Objectives: To develop predictive models of recovery from the vegetative state (VS) and minimally conscious state (MCS) after traumatic brain injury (TBI) and to gather preliminary evidence on the impact of various psychotropic medications on the recovery process to support future randomized controlled trials. Design Longitudinal observational cohort design, in which demographic information, injury and acute care history, neuroimaging data, and an initial Disability Rating Scale (DRS) score were collected at the time of study enrollment. Weekly follow-up data, consisting of DRS score, current psychoactive medications, and medical complications, were gathered until discharge from inpatient rehabilitation.
Setting: Seven acute inpatient rehabilitation facilities in the United States and Europe with specialized programs for treating patients in the VS and MCS.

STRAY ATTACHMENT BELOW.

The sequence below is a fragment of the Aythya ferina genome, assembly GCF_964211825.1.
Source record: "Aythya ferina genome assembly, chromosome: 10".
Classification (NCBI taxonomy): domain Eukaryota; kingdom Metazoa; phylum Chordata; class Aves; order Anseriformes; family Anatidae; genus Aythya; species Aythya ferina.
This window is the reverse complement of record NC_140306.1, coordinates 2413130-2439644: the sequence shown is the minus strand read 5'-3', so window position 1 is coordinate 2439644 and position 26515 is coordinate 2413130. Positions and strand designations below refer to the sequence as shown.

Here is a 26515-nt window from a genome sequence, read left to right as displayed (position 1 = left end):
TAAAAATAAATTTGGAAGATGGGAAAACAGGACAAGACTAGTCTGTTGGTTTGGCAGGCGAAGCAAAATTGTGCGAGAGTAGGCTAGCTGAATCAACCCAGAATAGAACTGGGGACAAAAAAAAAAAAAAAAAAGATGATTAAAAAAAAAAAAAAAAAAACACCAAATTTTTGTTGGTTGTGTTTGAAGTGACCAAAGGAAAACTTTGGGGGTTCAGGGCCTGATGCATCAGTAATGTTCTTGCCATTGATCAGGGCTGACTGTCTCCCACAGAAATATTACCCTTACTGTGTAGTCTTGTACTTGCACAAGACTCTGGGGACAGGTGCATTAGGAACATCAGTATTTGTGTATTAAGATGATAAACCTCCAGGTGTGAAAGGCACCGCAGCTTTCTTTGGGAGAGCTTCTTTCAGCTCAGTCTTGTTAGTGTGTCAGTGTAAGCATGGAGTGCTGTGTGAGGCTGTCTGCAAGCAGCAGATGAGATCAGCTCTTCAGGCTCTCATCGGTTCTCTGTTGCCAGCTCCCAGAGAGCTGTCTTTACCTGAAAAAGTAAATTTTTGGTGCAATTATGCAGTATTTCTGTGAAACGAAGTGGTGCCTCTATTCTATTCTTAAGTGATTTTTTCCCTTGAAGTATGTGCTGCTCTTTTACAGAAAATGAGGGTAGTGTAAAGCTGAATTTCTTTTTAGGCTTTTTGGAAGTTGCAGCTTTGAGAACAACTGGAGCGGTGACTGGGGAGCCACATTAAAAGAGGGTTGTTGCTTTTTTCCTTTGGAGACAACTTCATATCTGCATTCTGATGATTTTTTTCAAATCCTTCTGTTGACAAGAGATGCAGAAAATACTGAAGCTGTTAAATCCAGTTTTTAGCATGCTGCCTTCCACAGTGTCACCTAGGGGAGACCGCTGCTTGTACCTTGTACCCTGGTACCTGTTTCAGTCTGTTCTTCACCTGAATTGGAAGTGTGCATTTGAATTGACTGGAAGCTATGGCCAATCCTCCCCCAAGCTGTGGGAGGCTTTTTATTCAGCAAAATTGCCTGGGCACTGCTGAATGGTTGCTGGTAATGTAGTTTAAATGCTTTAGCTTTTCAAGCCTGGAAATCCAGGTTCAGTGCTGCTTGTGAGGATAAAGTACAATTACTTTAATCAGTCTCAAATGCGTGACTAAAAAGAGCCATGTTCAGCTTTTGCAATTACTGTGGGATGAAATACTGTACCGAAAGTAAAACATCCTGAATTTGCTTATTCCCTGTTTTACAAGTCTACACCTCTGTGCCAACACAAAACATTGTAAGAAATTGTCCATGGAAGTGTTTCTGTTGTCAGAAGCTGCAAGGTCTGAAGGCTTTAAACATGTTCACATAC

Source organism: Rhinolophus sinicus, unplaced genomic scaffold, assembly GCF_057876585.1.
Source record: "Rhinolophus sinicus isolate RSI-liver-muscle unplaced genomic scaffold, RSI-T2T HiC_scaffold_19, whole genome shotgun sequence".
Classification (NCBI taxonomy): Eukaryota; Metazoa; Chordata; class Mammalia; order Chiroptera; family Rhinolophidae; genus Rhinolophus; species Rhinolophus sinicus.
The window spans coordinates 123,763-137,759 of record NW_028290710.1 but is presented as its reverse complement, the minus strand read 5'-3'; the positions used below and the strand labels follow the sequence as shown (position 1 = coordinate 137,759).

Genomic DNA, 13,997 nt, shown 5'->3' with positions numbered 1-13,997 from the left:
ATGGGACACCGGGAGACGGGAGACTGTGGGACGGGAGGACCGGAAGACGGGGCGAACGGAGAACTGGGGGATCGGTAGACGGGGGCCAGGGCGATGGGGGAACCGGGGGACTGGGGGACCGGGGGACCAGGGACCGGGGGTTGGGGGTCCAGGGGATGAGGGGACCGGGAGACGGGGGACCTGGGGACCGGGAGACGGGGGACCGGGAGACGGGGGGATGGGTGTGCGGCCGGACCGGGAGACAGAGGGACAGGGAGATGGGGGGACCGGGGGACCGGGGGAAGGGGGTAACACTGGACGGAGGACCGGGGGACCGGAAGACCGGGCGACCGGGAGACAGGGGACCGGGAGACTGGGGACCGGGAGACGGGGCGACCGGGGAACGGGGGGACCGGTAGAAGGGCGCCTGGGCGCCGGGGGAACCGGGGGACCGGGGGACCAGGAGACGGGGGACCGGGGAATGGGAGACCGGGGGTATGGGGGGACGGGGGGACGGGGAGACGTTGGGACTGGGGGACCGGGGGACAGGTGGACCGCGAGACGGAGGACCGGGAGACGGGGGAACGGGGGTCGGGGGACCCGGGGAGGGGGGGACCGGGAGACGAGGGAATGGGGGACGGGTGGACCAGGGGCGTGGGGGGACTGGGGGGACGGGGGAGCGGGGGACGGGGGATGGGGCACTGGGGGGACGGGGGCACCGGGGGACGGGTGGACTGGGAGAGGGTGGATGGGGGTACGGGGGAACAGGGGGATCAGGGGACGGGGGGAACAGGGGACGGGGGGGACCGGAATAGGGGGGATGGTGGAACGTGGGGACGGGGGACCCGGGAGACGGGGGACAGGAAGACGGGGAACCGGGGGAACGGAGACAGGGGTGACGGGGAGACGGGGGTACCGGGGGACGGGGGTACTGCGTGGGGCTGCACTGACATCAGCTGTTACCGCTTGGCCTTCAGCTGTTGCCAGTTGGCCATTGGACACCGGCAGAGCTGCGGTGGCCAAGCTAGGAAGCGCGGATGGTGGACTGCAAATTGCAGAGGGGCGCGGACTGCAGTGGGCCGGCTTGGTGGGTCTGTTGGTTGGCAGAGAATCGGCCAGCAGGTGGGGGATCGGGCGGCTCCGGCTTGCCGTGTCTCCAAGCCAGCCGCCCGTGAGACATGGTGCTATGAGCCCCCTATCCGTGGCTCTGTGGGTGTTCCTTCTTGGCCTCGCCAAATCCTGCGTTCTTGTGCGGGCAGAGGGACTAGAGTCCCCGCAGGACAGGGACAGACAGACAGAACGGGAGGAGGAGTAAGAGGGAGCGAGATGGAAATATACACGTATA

Participants: People with TBI (N=124) who were in the VS or MCS 4 to 16 weeks after injury.
Interventions: Not applicable.
Main outcome measures: DRS score at 16 weeks after injury and time until commands were first followed (among those participants demonstrating no command following at study enrollment). Results DRS score at enrollment, time between injury and enrollment, and rate of DRS change during the first 2 weeks of poststudy observation were all highly predictive of both outcomes. No variables related to injury characteristics or lesions on neuroimaging were significant predictors. Of the psychoactive medications, amantadine hydrochloride was associated with greater recovery and dantrolene sodium was associated with less recovery, in terms of the DRS score at 16 weeks but not the time until commands were followed. More detailed analysis of the timing of functional improvement, with respect to the initiation of amantadine provided suggestive, but not definitive, evidence of the drug's causal role.
Conclusions: These findings show the feasibility of improving outcome prediction from the VS and MCS using readily available clinical variables and provide suggestive evidence for the effects of amantadine and dantrolene, but these results require confirmation through randomized controlled trials.